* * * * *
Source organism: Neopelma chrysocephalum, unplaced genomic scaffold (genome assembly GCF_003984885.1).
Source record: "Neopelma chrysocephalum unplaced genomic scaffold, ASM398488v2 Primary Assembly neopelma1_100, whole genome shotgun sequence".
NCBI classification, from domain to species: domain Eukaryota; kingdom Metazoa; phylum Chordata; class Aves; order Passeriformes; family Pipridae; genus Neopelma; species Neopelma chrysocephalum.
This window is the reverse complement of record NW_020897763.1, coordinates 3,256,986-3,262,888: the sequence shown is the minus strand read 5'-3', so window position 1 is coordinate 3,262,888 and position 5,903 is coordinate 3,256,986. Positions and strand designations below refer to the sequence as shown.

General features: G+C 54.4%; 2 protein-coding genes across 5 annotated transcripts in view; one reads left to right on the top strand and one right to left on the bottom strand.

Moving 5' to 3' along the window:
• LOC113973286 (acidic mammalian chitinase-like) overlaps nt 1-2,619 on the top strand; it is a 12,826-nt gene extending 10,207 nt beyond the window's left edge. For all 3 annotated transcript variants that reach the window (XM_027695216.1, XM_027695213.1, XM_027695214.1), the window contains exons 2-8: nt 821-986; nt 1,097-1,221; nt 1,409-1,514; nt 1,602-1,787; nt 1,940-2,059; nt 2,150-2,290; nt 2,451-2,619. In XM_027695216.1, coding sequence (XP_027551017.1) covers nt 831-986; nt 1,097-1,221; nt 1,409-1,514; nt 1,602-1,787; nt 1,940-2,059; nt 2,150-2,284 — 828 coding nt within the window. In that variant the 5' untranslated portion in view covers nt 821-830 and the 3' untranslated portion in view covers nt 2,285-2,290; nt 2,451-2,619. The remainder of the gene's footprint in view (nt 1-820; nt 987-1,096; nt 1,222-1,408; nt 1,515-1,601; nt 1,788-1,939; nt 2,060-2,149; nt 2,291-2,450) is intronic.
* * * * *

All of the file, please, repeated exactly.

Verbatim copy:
Source organism: Neopelma chrysocephalum, unplaced genomic scaffold (genome assembly GCF_003984885.1).
Source record: "Neopelma chrysocephalum unplaced genomic scaffold, ASM398488v2 Primary Assembly neopelma1_100, whole genome shotgun sequence".
NCBI classification, from domain to species: domain Eukaryota; kingdom Metazoa; phylum Chordata; class Aves; order Passeriformes; family Pipridae; genus Neopelma; species Neopelma chrysocephalum.
This window is the reverse complement of record NW_020897763.1, coordinates 3,256,986-3,262,888: the sequence shown is the minus strand read 5'-3', so window position 1 is coordinate 3,262,888 and position 5,903 is coordinate 3,256,986. Positions and strand designations below refer to the sequence as shown.

General features: G+C 54.4%; 2 protein-coding genes across 5 annotated transcripts in view; one reads left to right on the top strand and one right to left on the bottom strand.

Moving 5' to 3' along the window:
• LOC113973286 (acidic mammalian chitinase-like) overlaps nt 1-2,619 on the top strand; it is a 12,826-nt gene extending 10,207 nt beyond the window's left edge. For all 3 annotated transcript variants that reach the window (XM_027695216.1, XM_027695213.1, XM_027695214.1), the window contains exons 2-8: nt 821-986; nt 1,097-1,221; nt 1,409-1,514; nt 1,602-1,787; nt 1,940-2,059; nt 2,150-2,290; nt 2,451-2,619. In XM_027695216.1, coding sequence (XP_027551017.1) covers nt 831-986; nt 1,097-1,221; nt 1,409-1,514; nt 1,602-1,787; nt 1,940-2,059; nt 2,150-2,284 — 828 coding nt within the window. In that variant the 5' untranslated portion in view covers nt 821-830 and the 3' untranslated portion in view covers nt 2,285-2,290; nt 2,451-2,619. The remainder of the gene's footprint in view (nt 1-820; nt 987-1,096; nt 1,222-1,408; nt 1,515-1,601; nt 1,788-1,939; nt 2,060-2,149; nt 2,291-2,450) is intronic.